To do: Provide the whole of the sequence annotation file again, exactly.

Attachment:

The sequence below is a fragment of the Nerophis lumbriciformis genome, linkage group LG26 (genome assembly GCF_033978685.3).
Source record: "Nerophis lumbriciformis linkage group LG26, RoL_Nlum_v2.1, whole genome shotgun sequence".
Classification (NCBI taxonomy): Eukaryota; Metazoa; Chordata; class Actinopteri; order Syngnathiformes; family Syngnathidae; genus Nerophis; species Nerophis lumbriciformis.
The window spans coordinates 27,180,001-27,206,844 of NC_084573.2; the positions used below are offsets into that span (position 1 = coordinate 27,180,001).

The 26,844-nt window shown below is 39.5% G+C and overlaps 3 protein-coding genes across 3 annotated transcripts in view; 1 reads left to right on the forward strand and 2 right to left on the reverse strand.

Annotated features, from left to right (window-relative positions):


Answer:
The sequence below is a fragment of the Nerophis lumbriciformis genome, linkage group LG26 (genome assembly GCF_033978685.3).
Source record: "Nerophis lumbriciformis linkage group LG26, RoL_Nlum_v2.1, whole genome shotgun sequence".
Classification (NCBI taxonomy): Eukaryota; Metazoa; Chordata; class Actinopteri; order Syngnathiformes; family Syngnathidae; genus Nerophis; species Nerophis lumbriciformis.
The window spans coordinates 27,180,001-27,206,844 of NC_084573.2; the positions used below are offsets into that span (position 1 = coordinate 27,180,001).

The 26,844-nt window shown below is 39.5% G+C and overlaps 3 protein-coding genes across 3 annotated transcripts in view; 1 reads left to right on the forward strand and 2 right to left on the reverse strand.

Annotated features, from left to right (window-relative positions):